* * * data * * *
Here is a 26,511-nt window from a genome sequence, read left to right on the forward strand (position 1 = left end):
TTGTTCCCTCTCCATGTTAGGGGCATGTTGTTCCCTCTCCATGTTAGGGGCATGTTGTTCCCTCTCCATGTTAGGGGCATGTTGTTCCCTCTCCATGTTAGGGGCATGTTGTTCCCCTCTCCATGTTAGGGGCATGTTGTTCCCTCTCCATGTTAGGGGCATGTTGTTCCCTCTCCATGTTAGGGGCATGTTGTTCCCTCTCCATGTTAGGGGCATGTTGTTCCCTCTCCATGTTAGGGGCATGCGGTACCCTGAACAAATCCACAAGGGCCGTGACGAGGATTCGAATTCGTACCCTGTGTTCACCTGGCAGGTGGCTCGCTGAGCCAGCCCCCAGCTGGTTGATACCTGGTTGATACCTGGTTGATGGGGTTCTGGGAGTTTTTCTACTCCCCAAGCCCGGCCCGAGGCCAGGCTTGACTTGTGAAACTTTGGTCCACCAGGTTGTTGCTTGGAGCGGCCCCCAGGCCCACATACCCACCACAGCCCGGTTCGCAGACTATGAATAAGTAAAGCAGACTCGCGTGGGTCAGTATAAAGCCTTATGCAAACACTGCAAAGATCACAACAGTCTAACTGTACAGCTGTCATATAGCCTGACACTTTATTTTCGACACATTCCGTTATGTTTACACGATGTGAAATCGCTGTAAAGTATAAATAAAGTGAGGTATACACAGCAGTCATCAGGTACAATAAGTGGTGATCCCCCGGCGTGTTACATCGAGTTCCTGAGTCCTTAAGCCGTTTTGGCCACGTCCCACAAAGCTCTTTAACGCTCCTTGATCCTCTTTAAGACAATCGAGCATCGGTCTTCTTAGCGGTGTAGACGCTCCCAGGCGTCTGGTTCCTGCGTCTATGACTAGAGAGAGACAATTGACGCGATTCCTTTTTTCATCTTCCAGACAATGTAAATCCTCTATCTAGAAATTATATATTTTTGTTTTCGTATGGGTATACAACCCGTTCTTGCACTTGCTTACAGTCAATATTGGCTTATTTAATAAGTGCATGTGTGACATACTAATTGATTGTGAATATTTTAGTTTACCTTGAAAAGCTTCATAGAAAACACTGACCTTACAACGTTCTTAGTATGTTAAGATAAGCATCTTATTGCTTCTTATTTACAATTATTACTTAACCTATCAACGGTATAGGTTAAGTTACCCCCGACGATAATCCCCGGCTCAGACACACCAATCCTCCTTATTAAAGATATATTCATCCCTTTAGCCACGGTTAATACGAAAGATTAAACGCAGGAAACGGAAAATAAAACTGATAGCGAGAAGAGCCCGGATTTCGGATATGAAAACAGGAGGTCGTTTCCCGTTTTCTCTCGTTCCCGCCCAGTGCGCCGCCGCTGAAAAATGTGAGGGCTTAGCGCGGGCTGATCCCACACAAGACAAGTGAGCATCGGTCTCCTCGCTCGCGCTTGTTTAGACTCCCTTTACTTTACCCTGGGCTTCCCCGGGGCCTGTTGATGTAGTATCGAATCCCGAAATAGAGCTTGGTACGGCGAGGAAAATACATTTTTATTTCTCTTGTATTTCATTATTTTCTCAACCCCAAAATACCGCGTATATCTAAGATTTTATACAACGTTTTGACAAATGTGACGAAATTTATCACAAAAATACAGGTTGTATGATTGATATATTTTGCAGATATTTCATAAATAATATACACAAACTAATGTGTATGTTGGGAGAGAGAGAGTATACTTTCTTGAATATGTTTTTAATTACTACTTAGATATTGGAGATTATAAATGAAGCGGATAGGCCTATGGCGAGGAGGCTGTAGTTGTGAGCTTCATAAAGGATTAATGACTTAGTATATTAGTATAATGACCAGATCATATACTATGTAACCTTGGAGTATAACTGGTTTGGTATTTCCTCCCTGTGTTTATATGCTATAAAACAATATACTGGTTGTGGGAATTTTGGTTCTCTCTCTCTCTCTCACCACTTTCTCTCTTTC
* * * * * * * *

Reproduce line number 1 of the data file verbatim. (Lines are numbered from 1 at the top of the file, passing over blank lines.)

Here is a 26,511-nt window from a genome sequence, read left to right on the forward strand (position 1 = left end):